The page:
Translational Research at Penn Medicine is Speeding the Battle Against COVID-19
By Melissa Moody
COVID-19 is not just a virus. The clinical disease caused by the novel coronavirus, SARS-CoV-2, is the result of a complex and ongoing battle within the body between the invading virus and the body’s defense system.
“The immune system is going to be involved in all COVID-19 infections that we see in patients, in fighting the infection, in the resolution of the infection, and in what protects us in the future,” said E. John Wherry, PhD, chair of Systems Pharmacology and Translational Therapeutics and director of the Institute for Immunology at the Perelman School of Medicine. “The immune system evolved over hundreds of millions of years to do exactly this—to balance protection versus tissue damage. And it gets it right quite a lot of the time. But it also gets it wrong, sometimes making things worse or failing to control the infection, especially when it’s a virus new to our system.”
Timing really matters when it comes to infections like COVID-19, Wherry said.
The virus enters the nose or mouth to infect the lung cells, where it can replicate fast. For a tactical victory, all the virus has to do is delay the immune response by a couple of days, and from 100 infected lung cells on day one, tens of millions are conquered four or five days later.
Timing also matters in a pandemic. And Penn’s immunology group was able to get their research off the ground incredibly quickly. Less than a half hour after landing at Philadelphia International Airport March 18 on his way home from a conference, Wherry was on the phone with his friend and colleague Michael Betts, PhD, to talk about the SARS-CoV-2 virus and the disease it causes, COVID-19. At that moment, Betts, a professor of Microbiology and viral immunologist at Penn, was walking out of a school board meeting in his children’s district, where he’d warned that the virus was a serious concern.
And following that phone call, Wherry and Betts would both be venturing in new research directions.
Wherry’s research typically focuses on the immune response of patients with cancer and chronic infections, with a goal of understanding overall immune health and developing personalized, targeted therapeutics. Betts’ work revolves around the human immune response to viral pathogens, mainly HIV.
Now Wherry and Betts set out to investigate how patients’ immune systems were responding to COVID-19. The pair hoped to inform potentially life-saving treatments to a disease that at that point had none, by understanding the battle that wages within the body between a virus and the immune system’s response.
After a virus invades, the innate immune system responds first, detecting a foreign invader and creating antibodies. But if a virus subverts these early defenses, the body next needs to deploy its special operations forces that have been trained through past experiences (if they’ve had any) to fight the specific invader that the body is facing—the T cells.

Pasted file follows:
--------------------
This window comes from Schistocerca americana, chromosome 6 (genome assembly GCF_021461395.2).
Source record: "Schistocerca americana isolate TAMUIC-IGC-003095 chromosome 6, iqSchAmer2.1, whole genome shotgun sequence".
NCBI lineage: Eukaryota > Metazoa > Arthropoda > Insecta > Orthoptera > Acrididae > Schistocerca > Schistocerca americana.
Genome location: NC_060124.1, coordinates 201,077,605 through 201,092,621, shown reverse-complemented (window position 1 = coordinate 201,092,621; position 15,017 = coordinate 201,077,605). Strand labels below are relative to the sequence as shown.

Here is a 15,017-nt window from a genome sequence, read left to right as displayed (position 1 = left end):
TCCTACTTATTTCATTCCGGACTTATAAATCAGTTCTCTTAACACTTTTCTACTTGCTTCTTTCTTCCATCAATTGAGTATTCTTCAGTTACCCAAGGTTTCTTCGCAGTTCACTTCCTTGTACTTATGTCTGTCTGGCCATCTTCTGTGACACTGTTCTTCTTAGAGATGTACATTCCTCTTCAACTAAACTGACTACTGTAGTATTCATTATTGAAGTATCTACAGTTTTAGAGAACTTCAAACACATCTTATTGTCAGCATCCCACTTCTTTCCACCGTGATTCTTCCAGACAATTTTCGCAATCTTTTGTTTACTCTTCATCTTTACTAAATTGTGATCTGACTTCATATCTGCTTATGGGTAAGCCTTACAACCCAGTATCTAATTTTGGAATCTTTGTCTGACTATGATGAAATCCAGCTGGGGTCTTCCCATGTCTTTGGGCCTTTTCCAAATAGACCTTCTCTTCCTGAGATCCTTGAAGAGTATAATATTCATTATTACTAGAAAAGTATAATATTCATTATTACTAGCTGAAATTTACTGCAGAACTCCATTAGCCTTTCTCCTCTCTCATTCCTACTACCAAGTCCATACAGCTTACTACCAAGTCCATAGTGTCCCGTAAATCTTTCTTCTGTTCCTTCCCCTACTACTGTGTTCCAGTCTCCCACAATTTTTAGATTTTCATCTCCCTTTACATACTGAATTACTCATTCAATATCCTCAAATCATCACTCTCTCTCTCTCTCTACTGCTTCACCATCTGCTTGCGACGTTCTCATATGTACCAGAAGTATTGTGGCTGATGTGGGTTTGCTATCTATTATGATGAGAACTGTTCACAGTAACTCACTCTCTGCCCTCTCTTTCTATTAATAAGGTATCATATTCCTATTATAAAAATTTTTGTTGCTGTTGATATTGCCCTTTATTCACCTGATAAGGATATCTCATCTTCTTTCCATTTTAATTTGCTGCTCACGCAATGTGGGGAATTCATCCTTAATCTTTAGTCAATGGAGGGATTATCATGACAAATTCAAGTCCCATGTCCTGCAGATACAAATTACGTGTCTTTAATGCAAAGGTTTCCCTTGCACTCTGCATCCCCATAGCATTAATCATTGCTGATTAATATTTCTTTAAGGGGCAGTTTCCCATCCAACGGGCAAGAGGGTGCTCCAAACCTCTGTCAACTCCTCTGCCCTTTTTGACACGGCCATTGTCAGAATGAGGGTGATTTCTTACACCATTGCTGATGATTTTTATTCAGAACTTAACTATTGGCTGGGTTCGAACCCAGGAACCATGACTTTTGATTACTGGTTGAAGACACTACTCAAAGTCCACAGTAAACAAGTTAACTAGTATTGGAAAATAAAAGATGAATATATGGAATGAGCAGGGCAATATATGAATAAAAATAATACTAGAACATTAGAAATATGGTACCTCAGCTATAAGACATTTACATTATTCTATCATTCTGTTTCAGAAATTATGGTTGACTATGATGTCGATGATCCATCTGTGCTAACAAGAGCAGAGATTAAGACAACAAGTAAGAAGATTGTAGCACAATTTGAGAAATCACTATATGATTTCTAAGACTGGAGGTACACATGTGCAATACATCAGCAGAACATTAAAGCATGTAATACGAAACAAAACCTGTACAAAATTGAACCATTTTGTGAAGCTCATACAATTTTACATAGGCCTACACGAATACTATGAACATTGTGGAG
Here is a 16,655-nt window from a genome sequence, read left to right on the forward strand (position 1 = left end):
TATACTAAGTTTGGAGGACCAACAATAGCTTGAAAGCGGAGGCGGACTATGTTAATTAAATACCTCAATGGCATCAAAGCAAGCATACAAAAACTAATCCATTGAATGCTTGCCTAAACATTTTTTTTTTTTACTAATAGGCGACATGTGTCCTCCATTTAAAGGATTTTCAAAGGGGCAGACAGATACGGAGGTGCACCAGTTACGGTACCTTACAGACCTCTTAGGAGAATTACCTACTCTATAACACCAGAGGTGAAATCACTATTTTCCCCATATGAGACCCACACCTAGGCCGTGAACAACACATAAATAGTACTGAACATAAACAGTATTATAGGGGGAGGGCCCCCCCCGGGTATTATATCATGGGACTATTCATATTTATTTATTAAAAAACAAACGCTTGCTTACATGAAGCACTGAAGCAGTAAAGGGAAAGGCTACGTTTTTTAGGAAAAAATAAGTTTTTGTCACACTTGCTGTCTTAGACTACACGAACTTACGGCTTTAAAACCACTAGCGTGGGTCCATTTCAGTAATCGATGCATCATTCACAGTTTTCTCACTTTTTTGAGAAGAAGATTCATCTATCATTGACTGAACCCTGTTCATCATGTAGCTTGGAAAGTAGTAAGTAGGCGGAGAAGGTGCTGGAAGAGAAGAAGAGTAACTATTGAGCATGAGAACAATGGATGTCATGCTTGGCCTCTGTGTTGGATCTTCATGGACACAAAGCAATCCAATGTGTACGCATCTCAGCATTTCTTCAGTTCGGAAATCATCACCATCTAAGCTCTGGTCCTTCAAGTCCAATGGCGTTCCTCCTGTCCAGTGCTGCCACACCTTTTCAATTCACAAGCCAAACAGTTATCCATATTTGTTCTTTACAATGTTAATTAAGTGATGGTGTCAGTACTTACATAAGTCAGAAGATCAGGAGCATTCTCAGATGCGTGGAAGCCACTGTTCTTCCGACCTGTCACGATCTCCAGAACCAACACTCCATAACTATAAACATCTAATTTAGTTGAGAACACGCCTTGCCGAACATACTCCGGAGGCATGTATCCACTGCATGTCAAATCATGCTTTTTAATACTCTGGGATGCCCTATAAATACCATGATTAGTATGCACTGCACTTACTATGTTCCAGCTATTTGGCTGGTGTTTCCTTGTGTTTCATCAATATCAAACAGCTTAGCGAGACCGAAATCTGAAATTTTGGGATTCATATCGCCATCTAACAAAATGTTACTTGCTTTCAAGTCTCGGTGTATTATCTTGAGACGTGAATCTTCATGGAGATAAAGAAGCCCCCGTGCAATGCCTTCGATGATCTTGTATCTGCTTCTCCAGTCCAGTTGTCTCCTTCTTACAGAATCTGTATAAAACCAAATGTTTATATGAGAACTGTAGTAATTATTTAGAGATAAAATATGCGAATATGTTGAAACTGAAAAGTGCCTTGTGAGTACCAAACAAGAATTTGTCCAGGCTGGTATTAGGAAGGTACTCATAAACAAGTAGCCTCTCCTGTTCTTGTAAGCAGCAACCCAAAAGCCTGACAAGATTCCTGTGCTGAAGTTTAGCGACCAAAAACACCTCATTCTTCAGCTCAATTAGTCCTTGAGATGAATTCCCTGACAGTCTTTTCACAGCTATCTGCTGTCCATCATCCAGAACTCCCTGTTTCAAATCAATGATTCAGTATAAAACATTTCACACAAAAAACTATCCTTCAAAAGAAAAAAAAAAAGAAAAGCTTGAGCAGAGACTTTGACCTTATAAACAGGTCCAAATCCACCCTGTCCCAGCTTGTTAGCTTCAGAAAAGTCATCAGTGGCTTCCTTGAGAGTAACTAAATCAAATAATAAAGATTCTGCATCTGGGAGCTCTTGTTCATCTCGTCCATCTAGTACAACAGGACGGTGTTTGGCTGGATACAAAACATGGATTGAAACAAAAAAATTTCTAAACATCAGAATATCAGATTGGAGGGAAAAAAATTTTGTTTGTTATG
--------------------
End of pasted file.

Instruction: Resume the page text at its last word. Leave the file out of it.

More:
But every step of this battle can ravage the body in its way. COVID-19 disease becomes severe when viruses evade the innate immune system and replicate in the lungs. T cells can help fight the disease. But if that battle rages too large, the fortress of your body can suffer as much from the havoc wreaked by your own troops as from the infection itself.
Basic Science on the Clinical Front Lines
When the pandemic hit, Nuala Meyer, MD, an associate professor of Pulmonary, Allergy and Critical Care, was working with COVID-19 patients in the hospital. And she, too, took a well-timed call from John Wherry.
Meyer’s translational research has focused on understanding how a patient’s body responds to infections and finding novel treatments. When she got Wherry’s call, that research accelerated. Their daily phone calls to discuss COVID data marked an exchange between basic scientists and clinicians that was almost unheard of prior to the pandemic.
“I had a patient whose particular circumstances made us question whether he would mount a strong immune response or not,” Meyer said. She wanted to know if a therapy that would attack a specific part of the immune system would be the right choice.
Wherry and Betts’ teams came in on a weekend and had results telling Meyer what was happening in the patient’s immune system in just ten hours. Normally, she said, the time from enrolling a patient in a study to getting data back to use at the bedside would be from six months to two years.
“Our research is having a direct effect on how patients are being treated, Betts said, “almost in real time.”
The Future Fight
There are a number of really big questions still open that Wherry, Betts, and others at Penn are investigating, Wherry said, including how immune people remain after infection.
Immunologists are increasingly examining how T cells learn to fight the virus effectively but not overzealously. “One big area that we're focused on trying to understand is the formation and quality of T cell memory,” Wherry said.
Wherry is also looking at the immune system in COVID-19 patients with long-term symptoms, the relationship of the immune system to vascular problems, and how previous infections might impact our immune response to the virus.
Betts’ lab is pursuing how immunity develops in those with milder infections, how long-term protective immunity differs over time, and the implications of those answers for the development of vaccines.
And the collaborative and multidisciplinary push in Penn’s immunology community continues.
“This is the first time I’ve ever seen a cohesive, unanimous response to a scientific charge,” Wherry said. “We’ve gained expertise through these studies that have changed the landscape of what kinds of things we can do in human immunology really quickly in collaboration with clinicians.